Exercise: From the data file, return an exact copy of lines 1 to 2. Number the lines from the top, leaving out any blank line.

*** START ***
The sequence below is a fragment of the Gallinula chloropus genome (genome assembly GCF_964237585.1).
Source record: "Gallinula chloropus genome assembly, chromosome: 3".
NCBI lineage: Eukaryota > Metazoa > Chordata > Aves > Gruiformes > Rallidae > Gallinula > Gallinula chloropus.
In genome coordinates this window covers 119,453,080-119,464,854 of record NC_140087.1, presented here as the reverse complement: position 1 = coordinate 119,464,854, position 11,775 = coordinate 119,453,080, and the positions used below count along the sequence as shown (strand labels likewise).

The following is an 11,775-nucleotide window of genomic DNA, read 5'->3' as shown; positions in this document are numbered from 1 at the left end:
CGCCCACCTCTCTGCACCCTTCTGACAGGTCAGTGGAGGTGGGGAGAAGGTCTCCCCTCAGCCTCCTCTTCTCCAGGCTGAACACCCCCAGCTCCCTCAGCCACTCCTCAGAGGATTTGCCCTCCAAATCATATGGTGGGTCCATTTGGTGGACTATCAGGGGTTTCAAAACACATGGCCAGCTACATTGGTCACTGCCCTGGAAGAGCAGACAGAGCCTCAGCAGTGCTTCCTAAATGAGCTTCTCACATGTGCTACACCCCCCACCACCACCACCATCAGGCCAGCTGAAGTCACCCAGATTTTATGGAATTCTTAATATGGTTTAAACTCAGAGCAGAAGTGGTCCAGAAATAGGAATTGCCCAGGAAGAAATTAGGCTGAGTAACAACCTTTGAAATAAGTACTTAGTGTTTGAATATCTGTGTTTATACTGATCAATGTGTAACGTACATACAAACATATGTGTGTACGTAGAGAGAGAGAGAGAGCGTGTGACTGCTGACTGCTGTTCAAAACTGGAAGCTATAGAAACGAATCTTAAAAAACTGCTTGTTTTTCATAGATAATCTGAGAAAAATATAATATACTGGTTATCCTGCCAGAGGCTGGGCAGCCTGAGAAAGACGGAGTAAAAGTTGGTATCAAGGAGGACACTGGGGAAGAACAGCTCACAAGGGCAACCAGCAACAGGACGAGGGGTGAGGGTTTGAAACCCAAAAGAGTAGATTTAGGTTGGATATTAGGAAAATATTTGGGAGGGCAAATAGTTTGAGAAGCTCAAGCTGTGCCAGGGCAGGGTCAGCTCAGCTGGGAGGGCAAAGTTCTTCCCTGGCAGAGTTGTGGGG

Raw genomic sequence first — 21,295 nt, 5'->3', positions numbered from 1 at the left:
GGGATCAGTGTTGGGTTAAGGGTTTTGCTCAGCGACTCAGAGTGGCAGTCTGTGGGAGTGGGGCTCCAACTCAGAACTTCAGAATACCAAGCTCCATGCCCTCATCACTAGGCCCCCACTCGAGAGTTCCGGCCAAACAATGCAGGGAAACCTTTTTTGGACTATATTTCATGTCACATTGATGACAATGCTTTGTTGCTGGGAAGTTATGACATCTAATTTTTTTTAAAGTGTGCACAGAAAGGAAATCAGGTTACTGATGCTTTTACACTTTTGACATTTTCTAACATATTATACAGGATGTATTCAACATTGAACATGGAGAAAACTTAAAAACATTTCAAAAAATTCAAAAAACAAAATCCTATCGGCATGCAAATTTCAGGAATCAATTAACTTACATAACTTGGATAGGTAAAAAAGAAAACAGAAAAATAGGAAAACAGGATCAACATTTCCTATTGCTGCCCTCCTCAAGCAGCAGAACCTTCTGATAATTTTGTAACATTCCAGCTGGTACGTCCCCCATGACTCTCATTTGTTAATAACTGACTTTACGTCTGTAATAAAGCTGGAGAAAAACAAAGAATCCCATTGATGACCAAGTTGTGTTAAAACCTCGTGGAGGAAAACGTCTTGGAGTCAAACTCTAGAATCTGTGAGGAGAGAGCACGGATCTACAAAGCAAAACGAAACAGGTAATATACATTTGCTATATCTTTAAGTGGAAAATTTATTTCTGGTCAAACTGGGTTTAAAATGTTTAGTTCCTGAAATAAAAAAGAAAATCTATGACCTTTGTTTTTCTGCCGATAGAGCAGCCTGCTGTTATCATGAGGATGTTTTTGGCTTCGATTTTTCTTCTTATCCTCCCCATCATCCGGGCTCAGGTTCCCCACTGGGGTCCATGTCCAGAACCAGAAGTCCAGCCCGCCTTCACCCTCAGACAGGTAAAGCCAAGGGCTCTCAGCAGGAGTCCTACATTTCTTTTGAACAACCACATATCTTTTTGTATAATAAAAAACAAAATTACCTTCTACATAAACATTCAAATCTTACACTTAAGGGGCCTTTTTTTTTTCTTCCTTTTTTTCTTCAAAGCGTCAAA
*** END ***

The sequence below is a fragment of the Gallinula chloropus genome (genome assembly GCF_964237585.1).
Source record: "Gallinula chloropus genome assembly, chromosome: 3".